Protein implicated in nonsyndromic mental retardation regulates protein kinase A (PKA) activity

Handle URI:
http://hdl.handle.net/10754/334571
Title:
Protein implicated in nonsyndromic mental retardation regulates protein kinase A (PKA) activity
Authors:
Al-Tawashi, Azza; Jung, Sung Yun; Liu, Dou; Su, Bing; Qin, Jun
Abstract:
Mutation of the coiled-coil and C2 domain-containing 1A (CC2D1A) gene, which encodes a C2 domain and DM14 domain-containing protein, has been linked to severe autosomal recessive nonsyndromic mental retardation. Using a mouse model that produces a truncated form of CC2D1A that lacks the C2 domain and three of the four DM14 domains, we show that CC2D1A is important for neuronal differentiation and brain development. CC2D1A mutant neurons are hypersensitive to stress and have a reduced capacitytoformdendritesandsynapsesinculture. Atthebiochemical level,CC2D1Atransduces signals to the cyclic adenosine 3?,5?-monophosphate (cAMP)-protein kinase A (PKA) pathway during neuronal cell differentiation. PKA activity is compromised, and the translocation of its catalytic subunit to the nucleus is also defective in CC2D1A mutant cells. Consistently, phosphorylation of the PKA target cAMP-responsive element-binding protein, at serine 133, is nearly abolished in CC2D1A mutant cells. The defects in cAMP/PKA signaling were observed in fibroblast, macrophage, and neuronal primary cells derived from the CC2D1A KO mice. CC2D1A associates with the cAMP-PKA complex following forskolin treatment and accumulates in vesicles or on the plasma membrane in wild-type cells, suggesting that CC2D1A may recruit the PKA complex to the membrane to facilitate signal transduction. Together, our data show that CC2D1A is an important regulator of the cAMP/PKA signaling pathway, which may be the underlying cause for impaired mental function in nonsyndromic mental retardation patients with CC2D1A mutation. 2012 by The American Society for Biochemistry and Molecular Biology, Inc.
KAUST Department:
Biological and Environmental Sciences and Engineering (BESE) Division
Citation:
Al-Tawashi A, Jung SY, Liu D, Su B, Qin J (2012) Protein Implicated in Nonsyndromic Mental Retardation Regulates Protein Kinase A (PKA) Activity. Journal of Biological Chemistry 287: 14644-14658. doi:10.1074/jbc.M111.261875.
Publisher:
American Society for Biochemistry and Molecular Biology
Journal:
Journal of Biological Chemistry
Issue Date:
28-Feb-2012
DOI:
10.1074/jbc.M111.261875
PubMed ID:
22375002
PubMed Central ID:
PMC3340277
Type:
Article
ISSN:
00219258
Appears in Collections:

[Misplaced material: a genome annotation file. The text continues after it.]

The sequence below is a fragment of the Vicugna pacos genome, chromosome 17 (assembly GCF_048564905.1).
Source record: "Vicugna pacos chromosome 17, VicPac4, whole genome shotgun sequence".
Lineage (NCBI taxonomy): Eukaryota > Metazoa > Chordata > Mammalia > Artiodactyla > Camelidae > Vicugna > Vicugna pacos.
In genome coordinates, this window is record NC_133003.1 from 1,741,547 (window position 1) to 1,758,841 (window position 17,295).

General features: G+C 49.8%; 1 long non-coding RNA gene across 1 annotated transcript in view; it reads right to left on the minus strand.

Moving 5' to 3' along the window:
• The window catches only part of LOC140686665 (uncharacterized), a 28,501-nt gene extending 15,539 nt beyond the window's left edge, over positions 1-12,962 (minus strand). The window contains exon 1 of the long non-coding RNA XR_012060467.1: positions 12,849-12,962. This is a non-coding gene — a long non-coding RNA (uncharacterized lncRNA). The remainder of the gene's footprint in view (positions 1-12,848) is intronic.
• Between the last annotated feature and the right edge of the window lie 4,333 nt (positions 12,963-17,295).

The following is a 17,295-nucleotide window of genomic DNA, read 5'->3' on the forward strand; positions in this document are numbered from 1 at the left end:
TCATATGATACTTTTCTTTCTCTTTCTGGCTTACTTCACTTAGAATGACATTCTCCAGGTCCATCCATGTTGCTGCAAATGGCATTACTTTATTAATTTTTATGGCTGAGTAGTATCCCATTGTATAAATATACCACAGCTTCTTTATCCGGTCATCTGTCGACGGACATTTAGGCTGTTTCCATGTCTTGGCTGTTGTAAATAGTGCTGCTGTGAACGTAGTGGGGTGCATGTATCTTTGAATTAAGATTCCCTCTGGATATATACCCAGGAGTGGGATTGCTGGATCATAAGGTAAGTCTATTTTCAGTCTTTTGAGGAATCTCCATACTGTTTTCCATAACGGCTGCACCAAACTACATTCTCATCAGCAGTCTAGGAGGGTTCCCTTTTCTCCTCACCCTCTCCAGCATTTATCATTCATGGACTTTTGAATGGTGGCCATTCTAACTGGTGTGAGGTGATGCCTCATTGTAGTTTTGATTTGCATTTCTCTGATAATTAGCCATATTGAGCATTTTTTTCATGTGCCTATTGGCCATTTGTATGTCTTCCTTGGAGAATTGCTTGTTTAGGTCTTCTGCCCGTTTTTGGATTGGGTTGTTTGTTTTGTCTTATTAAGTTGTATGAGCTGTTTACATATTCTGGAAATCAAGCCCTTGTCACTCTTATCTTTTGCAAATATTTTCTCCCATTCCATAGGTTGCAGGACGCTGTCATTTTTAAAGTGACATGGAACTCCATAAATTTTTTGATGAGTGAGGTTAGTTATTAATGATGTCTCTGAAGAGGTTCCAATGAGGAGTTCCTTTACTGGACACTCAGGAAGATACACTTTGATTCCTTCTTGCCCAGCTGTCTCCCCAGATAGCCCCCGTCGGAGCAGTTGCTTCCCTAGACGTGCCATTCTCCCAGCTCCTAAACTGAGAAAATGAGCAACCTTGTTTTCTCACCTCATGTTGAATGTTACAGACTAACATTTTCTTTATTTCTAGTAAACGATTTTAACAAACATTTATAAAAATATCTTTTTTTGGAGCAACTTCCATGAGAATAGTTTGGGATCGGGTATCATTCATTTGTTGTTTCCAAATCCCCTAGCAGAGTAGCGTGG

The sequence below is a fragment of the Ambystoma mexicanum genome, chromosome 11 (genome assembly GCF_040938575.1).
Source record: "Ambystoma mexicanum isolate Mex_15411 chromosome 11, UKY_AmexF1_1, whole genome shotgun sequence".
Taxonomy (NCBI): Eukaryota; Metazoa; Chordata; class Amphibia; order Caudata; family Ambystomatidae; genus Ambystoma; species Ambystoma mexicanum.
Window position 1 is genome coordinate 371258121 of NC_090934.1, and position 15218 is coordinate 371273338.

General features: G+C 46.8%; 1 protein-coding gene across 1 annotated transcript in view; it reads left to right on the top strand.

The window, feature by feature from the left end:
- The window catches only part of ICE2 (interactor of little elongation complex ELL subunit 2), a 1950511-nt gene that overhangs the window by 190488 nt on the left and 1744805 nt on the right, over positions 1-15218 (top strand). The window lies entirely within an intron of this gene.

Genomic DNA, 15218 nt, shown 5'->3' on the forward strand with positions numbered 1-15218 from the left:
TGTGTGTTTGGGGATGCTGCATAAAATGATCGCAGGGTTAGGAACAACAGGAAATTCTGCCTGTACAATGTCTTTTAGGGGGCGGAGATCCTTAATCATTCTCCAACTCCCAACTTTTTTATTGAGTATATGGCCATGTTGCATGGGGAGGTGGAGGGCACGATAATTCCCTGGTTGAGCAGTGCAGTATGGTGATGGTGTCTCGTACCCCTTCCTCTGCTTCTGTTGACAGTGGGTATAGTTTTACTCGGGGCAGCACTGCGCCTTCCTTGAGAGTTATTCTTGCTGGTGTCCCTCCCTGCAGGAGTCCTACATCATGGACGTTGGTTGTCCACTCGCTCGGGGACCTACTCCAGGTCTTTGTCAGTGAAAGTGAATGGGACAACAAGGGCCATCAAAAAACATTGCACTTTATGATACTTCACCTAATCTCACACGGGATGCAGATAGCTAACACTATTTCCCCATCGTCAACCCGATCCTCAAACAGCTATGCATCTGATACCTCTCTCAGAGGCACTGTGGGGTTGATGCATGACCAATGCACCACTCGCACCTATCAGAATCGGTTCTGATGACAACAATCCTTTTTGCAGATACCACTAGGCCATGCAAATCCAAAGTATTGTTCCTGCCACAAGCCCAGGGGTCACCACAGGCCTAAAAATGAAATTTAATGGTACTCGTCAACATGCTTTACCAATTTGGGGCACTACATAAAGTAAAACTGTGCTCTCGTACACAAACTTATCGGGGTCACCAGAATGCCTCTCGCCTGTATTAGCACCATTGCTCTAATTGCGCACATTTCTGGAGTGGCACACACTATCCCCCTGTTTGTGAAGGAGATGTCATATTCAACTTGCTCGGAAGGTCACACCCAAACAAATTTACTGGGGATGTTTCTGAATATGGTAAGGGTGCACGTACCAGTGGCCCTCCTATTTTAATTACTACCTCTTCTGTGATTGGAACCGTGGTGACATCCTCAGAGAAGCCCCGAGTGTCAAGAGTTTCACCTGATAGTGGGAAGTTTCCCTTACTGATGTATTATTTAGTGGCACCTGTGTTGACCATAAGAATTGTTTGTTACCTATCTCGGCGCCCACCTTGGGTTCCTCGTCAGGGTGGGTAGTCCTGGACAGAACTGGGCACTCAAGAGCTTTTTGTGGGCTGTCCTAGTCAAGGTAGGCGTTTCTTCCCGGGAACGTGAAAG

Articles; Biological and Environmental Sciences and Engineering (BESE) Division

Full metadata record

DC FieldValue Language
dc.contributor.authorAl-Tawashi, Azzaen
dc.contributor.authorJung, Sung Yunen
dc.contributor.authorLiu, Douen
dc.contributor.authorSu, Bingen
dc.contributor.authorQin, Junen
dc.date.accessioned2014-11-11T14:30:09Z-
dc.date.available2014-11-11T14:30:09Z-
dc.date.issued2012-02-28en
dc.identifier.citationAl-Tawashi A, Jung SY, Liu D, Su B, Qin J (2012) Protein Implicated in Nonsyndromic Mental Retardation Regulates Protein Kinase A (PKA) Activity. Journal of Biological Chemistry 287: 14644-14658. doi:10.1074/jbc.M111.261875.en
dc.identifier.issn00219258en
dc.identifier.pmid22375002en
dc.identifier.doi10.1074/jbc.M111.261875en
dc.identifier.urihttp://hdl.handle.net/10754/334571en
dc.description.abstractMutation of the coiled-coil and C2 domain-containing 1A (CC2D1A) gene, which encodes a C2 domain and DM14 domain-containing protein, has been linked to severe autosomal recessive nonsyndromic mental retardation. Using a mouse model that produces a truncated form of CC2D1A that lacks the C2 domain and three of the four DM14 domains, we show that CC2D1A is important for neuronal differentiation and brain development. CC2D1A mutant neurons are hypersensitive to stress and have a reduced capacitytoformdendritesandsynapsesinculture. Atthebiochemical level,CC2D1Atransduces signals to the cyclic adenosine 3?,5?-monophosphate (cAMP)-protein kinase A (PKA) pathway during neuronal cell differentiation. PKA activity is compromised, and the translocation of its catalytic subunit to the nucleus is also defective in CC2D1A mutant cells. Consistently, phosphorylation of the PKA target cAMP-responsive element-binding protein, at serine 133, is nearly abolished in CC2D1A mutant cells. The defects in cAMP/PKA signaling were observed in fibroblast, macrophage, and neuronal primary cells derived from the CC2D1A KO mice. CC2D1A associates with the cAMP-PKA complex following forskolin treatment and accumulates in vesicles or on the plasma membrane in wild-type cells, suggesting that CC2D1A may recruit the PKA complex to the membrane to facilitate signal transduction. Together, our data show that CC2D1A is an important regulator of the cAMP/PKA signaling pathway, which may be the underlying cause for impaired mental function in nonsyndromic mental retardation patients with CC2D1A mutation. 2012 by The American Society for Biochemistry and Molecular Biology, Inc.en